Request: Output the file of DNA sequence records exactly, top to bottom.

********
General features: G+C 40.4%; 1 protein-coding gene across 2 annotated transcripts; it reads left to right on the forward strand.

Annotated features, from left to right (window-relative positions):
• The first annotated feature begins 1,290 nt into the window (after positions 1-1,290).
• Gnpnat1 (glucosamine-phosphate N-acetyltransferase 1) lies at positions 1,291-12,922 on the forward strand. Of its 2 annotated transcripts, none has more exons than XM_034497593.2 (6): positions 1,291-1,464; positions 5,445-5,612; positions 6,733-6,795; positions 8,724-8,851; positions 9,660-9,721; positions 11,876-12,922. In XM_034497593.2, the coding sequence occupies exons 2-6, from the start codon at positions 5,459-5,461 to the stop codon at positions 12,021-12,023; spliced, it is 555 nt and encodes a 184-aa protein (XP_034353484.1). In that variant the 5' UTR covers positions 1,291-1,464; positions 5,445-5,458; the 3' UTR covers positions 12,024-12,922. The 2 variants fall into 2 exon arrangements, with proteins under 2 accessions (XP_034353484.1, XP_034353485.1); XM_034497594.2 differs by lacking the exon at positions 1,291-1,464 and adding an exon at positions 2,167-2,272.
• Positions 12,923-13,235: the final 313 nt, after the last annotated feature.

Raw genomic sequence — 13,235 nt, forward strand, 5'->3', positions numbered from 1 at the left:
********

General features: G+C 40.4%; 1 protein-coding gene across 2 annotated transcripts; it reads left to right on the forward strand.

Annotated features, from left to right (window-relative positions):
• The first annotated feature begins 1,290 nt into the window (after positions 1-1,290).
• Gnpnat1 (glucosamine-phosphate N-acetyltransferase 1) lies at positions 1,291-12,922 on the forward strand. Of its 2 annotated transcripts, none has more exons than XM_034497593.2 (6): positions 1,291-1,464; positions 5,445-5,612; positions 6,733-6,795; positions 8,724-8,851; positions 9,660-9,721; positions 11,876-12,922. In XM_034497593.2, the coding sequence occupies exons 2-6, from the start codon at positions 5,459-5,461 to the stop codon at positions 12,021-12,023; spliced, it is 555 nt and encodes a 184-aa protein (XP_034353484.1). In that variant the 5' UTR covers positions 1,291-1,464; positions 5,445-5,458; the 3' UTR covers positions 12,024-12,922. The 2 variants fall into 2 exon arrangements, with proteins under 2 accessions (XP_034353484.1, XP_034353485.1); XM_034497594.2 differs by lacking the exon at positions 1,291-1,464 and adding an exon at positions 2,167-2,272.
• Positions 12,923-13,235: the final 313 nt, after the last annotated feature.

Raw genomic sequence — 13,235 nt, forward strand, 5'->3', positions numbered from 1 at the left: